BitCoin …  BlockChain – What the heck is it?

By now, unless you’ve lived under a rock for the past decade, you’ve heard someone reference the term BitCoin or Crypto Currency.   What you may not have heard as commonly referenced is Blockchain Technology, which is the technology foundation for these.

Bitcoin in its simplest explanation is a digital currency.  It was the first block-chain crypto currency in the world.  Crypto currency, defined, is a digital or virtual currency protected by an encryption method called cryptography.  This digital currency was created in January 2009 following the housing market crash.  It is not a physical existence of coins or dollars, rather a collection of blocks or block chains.

The foundation of this tech corner session is not so much to overwhelm or teach about bitcoin or cryptocurrency, but to shed light on the vast future for blockchain technology itself and what it means to technological advancement.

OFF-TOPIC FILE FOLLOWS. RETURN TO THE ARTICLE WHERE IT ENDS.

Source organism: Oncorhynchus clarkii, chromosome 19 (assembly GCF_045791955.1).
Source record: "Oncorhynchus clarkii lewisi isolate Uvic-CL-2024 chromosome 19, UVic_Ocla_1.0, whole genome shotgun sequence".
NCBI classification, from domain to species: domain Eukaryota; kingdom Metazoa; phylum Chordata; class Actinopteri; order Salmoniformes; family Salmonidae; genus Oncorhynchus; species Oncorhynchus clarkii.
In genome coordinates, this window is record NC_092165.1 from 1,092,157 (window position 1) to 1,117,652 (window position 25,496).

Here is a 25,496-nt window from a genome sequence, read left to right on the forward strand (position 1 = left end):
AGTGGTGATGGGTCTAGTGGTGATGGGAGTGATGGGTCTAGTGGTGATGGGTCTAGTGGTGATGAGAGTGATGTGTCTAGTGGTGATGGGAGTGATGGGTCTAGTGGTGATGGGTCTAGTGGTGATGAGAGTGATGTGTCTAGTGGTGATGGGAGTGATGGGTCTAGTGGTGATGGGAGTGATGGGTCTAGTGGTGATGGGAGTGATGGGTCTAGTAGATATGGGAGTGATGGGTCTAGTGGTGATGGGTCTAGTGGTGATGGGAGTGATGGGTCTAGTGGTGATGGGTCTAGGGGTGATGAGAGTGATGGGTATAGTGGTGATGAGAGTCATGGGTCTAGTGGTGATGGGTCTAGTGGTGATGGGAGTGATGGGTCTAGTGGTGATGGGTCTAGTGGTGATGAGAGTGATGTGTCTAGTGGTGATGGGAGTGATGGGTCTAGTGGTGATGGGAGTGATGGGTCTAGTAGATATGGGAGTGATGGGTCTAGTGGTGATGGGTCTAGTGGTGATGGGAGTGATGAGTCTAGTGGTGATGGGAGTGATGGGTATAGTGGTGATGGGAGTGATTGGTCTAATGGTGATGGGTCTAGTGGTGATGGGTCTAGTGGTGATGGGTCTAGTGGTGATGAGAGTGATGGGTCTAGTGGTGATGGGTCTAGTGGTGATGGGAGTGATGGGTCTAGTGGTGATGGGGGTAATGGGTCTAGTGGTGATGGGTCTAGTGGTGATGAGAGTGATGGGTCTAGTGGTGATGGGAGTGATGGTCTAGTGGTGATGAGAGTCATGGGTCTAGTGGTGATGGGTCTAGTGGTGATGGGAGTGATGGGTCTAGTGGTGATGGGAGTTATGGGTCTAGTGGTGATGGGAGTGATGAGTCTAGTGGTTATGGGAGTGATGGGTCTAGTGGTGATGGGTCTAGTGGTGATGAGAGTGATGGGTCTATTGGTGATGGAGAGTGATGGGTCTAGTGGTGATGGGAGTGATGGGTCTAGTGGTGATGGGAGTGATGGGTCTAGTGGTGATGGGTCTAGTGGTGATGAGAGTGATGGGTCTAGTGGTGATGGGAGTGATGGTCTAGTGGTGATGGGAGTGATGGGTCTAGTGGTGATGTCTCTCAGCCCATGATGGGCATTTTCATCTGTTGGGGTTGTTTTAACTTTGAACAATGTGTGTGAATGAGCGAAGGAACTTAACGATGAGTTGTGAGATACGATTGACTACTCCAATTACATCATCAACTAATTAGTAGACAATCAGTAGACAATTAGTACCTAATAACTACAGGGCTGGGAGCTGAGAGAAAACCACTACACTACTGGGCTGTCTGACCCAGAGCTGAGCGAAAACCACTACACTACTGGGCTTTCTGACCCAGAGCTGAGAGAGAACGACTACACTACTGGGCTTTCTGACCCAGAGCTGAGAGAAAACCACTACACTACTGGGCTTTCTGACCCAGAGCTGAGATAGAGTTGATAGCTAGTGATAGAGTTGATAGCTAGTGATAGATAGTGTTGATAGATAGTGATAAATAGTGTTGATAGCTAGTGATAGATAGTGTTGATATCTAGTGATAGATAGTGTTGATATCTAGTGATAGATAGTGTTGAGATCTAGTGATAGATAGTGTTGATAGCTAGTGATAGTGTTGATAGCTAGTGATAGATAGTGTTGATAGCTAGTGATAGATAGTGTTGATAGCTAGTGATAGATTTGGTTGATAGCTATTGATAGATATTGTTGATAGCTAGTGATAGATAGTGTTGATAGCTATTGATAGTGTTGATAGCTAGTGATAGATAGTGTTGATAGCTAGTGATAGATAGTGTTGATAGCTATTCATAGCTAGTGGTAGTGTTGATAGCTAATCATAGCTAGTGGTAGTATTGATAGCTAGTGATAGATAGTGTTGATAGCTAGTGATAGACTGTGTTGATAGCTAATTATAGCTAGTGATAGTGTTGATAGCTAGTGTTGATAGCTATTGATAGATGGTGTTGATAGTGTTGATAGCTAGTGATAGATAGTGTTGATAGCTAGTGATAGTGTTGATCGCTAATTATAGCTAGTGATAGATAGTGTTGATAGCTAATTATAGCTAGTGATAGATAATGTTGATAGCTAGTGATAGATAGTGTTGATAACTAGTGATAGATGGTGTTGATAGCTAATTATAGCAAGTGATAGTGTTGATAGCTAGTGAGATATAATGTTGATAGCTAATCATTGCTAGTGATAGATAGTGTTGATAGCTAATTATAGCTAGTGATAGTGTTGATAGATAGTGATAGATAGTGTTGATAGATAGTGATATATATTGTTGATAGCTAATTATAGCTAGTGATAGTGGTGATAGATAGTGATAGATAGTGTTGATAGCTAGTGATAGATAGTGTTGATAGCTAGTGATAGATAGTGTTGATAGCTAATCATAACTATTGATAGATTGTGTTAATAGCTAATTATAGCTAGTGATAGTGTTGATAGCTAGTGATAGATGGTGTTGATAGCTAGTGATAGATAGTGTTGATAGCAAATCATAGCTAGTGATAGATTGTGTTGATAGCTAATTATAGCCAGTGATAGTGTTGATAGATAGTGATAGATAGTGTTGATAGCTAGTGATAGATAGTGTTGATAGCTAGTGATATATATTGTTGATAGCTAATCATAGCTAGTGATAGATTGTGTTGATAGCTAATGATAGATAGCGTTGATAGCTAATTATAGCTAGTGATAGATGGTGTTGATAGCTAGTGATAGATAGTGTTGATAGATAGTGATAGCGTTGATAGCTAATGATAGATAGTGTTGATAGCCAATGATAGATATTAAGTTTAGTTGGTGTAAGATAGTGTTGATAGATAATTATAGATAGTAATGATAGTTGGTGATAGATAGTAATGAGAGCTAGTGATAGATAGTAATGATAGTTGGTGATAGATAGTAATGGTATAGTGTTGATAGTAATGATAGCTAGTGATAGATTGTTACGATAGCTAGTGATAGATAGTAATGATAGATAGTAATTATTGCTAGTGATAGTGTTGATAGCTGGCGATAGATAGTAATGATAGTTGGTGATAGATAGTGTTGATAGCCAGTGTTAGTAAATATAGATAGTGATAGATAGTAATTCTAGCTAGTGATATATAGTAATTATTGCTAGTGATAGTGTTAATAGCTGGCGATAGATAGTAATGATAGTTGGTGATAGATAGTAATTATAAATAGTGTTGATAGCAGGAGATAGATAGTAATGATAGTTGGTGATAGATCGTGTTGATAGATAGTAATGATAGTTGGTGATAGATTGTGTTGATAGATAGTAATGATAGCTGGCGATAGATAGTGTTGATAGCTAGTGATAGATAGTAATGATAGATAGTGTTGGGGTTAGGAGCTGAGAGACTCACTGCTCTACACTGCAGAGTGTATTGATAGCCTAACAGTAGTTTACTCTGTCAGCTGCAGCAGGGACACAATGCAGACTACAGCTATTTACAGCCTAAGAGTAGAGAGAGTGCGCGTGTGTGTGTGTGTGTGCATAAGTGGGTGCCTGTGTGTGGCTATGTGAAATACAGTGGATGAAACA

Blockchain is a network of computers that can be located all over the world, the more computers connected, the stronger the chain.  It provides a method of recording and transferring data in a transparent, trusted, and provable way.  Below are 5 Industries that will be dramatically changed by BlockChain.

Banking and Payments

  • Provides financial services to untapped sectors.

Online Data Storage

  • Makes data storage safer, removing failure points

Voting

  • Making elections more transparent and fair

Supply Chain Management

  • Used to track and verify authenticity of products

Internet of Things (IOT)

  • Sharing information directly between each other

The world of Blockchain Technology is vast and quite endless.  A topic that can’t simply be taught within a simple session, yet, the hope is through this quick read you will no longer ask “what the heck is it” and have an interest to learn more about it.

Article References:

https://cryptomaniaks.com/guides/blockchain-for-dummies-ultimate-blockchain-101-guide https://www.investopedia.com/terms/b/bitcoin.asp
https://www.investopedia.com/terms/c/cryptocurrency.asp